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Other Products

From the way Apple reports its revenues you might think that the company has several operating segments. There are the iPhone, the Mac, the iPad for which units and revenues are reported. Then there are Services and Other Products for which we have revenues only.

Services is a collection of all non-hardware revenues and is (finally) being recognized as a non-trivial business. With reported revenues of $26.6 billion in the last twelve months, it’s big enough to be a Fortune 100 company and set to double in four years.[1]

That leaves “Other Products” which now becomes the revenue segment that is  “most likely to be ignored.” This segment had revenues of only about $11.5 billion in the last 12 months which would place it at only a Fortune 245 ranking, equivalent to a Toys “R” Us or Biogen. How should we value Other Products?

Other includes many hardware products including iPod, Apple TV, Beats, Apple Watch, AirPods and, soon, HomePod. Each is a significant product, with Watch probably the largest single contributor. But since we don’t have specific unit numbers, we are left guessing at the contribution of each.

The Watch itself has been a point of scrutiny as it could be initially teased out of the mix through an observation of the before-and-after launch vs. trend-line as shown below:

This separation of Watch became harder to discern after the launch of AirPods. Though they are still very hard to obtain, they might be “moving the needle” by now with a contribution that would muddy the Other category further. Same with updated Beats headphones.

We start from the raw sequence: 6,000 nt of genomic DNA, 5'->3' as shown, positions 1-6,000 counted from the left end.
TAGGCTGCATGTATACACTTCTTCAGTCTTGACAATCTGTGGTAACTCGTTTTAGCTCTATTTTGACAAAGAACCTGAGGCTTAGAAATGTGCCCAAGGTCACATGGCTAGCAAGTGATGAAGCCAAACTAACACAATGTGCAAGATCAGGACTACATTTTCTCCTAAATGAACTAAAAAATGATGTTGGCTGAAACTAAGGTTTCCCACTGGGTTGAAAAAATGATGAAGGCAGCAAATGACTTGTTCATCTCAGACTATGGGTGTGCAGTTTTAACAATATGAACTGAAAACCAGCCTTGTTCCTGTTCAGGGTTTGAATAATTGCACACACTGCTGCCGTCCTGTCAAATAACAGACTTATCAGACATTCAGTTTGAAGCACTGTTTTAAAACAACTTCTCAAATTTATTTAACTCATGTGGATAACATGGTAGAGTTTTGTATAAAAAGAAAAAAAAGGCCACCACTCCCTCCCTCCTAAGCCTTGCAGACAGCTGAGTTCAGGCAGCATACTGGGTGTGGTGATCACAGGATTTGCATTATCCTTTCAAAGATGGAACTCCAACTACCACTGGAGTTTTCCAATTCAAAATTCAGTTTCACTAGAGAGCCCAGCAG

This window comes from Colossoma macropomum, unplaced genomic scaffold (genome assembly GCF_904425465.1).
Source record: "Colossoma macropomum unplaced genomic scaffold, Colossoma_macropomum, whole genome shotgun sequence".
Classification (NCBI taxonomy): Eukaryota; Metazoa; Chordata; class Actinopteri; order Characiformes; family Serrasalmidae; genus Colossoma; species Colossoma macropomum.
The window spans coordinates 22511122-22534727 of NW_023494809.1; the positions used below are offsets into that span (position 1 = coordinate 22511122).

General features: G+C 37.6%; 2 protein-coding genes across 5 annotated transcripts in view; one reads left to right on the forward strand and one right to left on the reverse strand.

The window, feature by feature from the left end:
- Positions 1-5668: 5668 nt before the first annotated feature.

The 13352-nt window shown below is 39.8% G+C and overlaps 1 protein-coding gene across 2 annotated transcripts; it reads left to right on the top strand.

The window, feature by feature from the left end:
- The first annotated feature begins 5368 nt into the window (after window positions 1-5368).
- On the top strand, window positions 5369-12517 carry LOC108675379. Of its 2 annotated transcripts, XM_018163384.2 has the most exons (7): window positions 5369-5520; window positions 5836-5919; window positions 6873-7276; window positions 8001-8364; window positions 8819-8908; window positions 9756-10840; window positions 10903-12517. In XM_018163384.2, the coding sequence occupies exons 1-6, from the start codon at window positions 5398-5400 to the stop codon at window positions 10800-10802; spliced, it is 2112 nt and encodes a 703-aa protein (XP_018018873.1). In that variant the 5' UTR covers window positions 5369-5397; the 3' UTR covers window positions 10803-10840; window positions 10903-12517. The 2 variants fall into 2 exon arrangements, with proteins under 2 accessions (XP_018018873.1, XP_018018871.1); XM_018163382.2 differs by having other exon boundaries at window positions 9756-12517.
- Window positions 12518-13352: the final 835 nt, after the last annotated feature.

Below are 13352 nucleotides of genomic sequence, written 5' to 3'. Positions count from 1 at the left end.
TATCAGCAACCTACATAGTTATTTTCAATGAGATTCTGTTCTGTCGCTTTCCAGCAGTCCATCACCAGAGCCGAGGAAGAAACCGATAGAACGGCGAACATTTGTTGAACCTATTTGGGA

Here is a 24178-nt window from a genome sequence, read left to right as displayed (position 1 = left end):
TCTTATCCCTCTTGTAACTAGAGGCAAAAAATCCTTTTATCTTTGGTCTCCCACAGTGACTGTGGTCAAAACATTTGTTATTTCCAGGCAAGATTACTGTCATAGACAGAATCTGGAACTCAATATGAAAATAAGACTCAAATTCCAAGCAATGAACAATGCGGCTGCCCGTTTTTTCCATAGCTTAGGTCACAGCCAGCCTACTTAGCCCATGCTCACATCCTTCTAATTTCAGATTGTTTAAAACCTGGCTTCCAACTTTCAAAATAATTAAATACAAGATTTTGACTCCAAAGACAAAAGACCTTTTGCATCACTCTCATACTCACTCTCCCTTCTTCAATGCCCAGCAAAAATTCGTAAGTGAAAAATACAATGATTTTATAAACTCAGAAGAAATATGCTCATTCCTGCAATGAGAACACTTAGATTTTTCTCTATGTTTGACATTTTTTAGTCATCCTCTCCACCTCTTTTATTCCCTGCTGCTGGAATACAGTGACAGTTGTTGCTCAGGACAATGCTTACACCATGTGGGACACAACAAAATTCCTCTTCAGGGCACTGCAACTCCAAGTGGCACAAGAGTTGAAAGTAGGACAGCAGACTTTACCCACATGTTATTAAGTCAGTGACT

This separation will be harder still with the launch of HomePod later this year. This product is priced at a point similar to the Watch and the quantities sold will be very hard to estimate without Apple’s revealing of actuals.

Fundamentally however, all the “Other products” will have a common relationship to the iOS and MacOS hardware: attachment to and integration with a “parent” platform. Apple TV might be stand-alone but I strongly doubt there are many sold into offices or households which don’t have iOS usage.

This means that “Other Products” are very similar to “Services” in that there is a dependency on a primary platform and, as it has been argued, they are therefore fragile. If the core platform declines then the Services and Other Products decline as well.

Given this dependency it makes little sense to carve these categories out as separate businesses. They cannot stand alone. They are very much the “children” of the parent platforms.

This is why it’s assumed that Services, (a Fortune 100 company) and Other Products (a Fortune 250 company) can be discounted to zero. By focusing attention on the iPhone one can capture all the essential value of Apple. This is in contrast to the “sum-of-parts” valuation that could be applied to a set of independent business units in other companies.